By: Rob O’Flanagan
The University of Guelph has received a $1-million gift from an Ontario family to help protect pollinators.
The gift, and the Pinchin Family Chair in Bee Health it establishes, is in memory of Donald Pinchin. The funding also launches the Don Pichin Scholarship in Honey Bee Research and Beneficial Insect Health.
University of Guelph school of environmental sciences professor Ernesto Guzman has been named the Pinchin Family Chair. He in an interview the research chair and scholarship will allow researchers to continue their extensive field working examining the many pressures that threaten pollinator health and populations.
In general terms, Guzman said, modern agricultural practices have put pollinators, especially honey bees, at risk. What exactly the causes of these stresses are, and what they are doing to pollinator health, are complex issues that must to studied intensely.
The Pinchin Family Chair and the concurrent scholarship will contribute greatly to that knowledge, Guzman indicated.
There is a long answer and a short answer to why the bee population is decreasing, Guzman said. For the sake of expediency, he offered the short answer.
“What’s killing the bees?” Guzman said. “Modernity is killing the bees.”
Pinchin was a scientist, and a philanthropist, who founded Pinchin Ltd., an environmental and building consulting firm. He had a love of agriculture rooted in his upbringing on a farm and orchard in the Toronto area. He understood from a young age the indispensable role pollinators played in agriculture, a U of G press release indicated.
The chair and the scholarship will support important teaching and research that will benefit the environment and the economy, Wayne Caldwell, acting dean of the Ontario Agricultural College, said in the press release. He said the decline in pollinator populations around the world is threatening agriculture and the food system.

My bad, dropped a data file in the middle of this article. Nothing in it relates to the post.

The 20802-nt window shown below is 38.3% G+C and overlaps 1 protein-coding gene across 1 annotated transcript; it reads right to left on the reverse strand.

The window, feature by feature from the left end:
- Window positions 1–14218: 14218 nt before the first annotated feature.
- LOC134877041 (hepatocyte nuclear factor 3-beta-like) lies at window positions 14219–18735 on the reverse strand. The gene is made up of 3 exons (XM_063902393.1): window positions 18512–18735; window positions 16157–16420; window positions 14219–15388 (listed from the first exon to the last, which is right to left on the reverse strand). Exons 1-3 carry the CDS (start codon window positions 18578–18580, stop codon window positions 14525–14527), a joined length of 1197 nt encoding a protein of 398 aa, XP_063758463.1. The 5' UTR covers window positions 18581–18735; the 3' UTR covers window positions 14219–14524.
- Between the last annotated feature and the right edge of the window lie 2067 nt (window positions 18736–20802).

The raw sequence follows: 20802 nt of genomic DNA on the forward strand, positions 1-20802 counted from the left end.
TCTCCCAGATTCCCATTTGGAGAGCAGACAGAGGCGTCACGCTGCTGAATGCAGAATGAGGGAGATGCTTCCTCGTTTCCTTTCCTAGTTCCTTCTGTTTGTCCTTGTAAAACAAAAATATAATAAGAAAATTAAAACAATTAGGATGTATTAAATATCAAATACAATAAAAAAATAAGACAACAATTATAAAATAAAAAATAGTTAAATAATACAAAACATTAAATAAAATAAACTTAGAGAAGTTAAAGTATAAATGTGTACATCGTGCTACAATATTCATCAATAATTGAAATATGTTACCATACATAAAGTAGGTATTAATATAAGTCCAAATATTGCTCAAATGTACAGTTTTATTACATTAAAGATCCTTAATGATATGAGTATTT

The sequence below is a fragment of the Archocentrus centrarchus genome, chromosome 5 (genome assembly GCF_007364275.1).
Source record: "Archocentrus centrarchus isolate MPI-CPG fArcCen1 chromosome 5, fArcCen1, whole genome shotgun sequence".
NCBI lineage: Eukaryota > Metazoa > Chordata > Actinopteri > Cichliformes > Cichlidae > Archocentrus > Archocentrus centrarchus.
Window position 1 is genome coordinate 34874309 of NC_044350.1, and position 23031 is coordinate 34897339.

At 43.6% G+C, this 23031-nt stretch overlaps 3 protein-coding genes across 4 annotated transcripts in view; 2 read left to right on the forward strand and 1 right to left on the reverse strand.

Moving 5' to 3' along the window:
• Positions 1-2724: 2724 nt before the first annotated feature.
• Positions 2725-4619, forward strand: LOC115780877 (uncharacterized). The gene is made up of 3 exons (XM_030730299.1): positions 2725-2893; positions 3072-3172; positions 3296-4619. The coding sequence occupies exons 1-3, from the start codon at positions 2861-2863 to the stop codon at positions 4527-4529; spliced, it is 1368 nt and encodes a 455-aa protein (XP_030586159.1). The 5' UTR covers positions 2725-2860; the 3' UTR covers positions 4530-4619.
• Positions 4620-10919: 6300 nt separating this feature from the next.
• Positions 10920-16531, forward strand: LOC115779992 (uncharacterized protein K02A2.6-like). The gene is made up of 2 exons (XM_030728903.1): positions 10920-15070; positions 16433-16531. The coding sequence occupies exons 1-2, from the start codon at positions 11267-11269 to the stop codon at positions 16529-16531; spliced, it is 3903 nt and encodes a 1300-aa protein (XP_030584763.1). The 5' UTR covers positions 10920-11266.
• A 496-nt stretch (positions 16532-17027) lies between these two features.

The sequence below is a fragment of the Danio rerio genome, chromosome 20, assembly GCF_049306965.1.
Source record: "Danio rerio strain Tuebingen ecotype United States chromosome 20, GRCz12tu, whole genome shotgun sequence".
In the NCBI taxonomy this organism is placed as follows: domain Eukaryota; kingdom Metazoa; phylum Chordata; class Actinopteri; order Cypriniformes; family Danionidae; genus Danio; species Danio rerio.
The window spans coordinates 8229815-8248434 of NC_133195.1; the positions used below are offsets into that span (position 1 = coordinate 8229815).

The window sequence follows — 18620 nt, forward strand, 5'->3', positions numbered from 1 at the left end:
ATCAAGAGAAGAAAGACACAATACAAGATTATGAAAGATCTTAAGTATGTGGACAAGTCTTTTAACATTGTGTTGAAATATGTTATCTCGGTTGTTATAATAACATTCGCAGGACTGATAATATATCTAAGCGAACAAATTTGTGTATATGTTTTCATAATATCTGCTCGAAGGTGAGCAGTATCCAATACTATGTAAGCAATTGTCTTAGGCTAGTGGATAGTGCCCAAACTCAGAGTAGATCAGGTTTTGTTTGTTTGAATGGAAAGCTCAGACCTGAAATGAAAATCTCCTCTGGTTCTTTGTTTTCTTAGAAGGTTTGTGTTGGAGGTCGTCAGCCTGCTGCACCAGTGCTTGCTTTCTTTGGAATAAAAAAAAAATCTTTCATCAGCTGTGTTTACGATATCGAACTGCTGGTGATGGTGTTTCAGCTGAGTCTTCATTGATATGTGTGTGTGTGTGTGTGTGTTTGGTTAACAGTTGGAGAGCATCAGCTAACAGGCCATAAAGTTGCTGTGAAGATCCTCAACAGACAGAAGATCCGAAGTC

The annual scholarship will go to a graduate student intent on studying subjects such as ecotoxicology and integrated pest management. The funding is expected to enhance the recruitment of students and post-doctoral researchers.
Guzman is an international expert on honeybees. He has been with U of G since 2005, and was previously a research entomologist at the National Institute for Agricultural and Animal Research in Mexico.
Modern agricultural practices, he said, brought with them a host of brand new stressers for pollinators, conditions that they didn’t have to deal with in the past.
In former times, mites were not as big a problem as they became in modern times. Mites were largely responsible for a 35 per cent decline in honeybees in the first decade of this century, Guzman’s own research found.
Parasites have been imported into North America that bees were not previously exposed to, Guzman said.
“Now, most agricultural fields have a single culture,” he added. “The practice of monoculture has been widely adopted in North America. That was the way to compete. That has a price.”
Those massive crops use pesticides that may be harmful to bees, and they reduce the biodiversity that bees have come to depend upon. The crops also need a huge number of pollinators at blooming time, and if the population is reduced, agricultural production can be negatively impacted.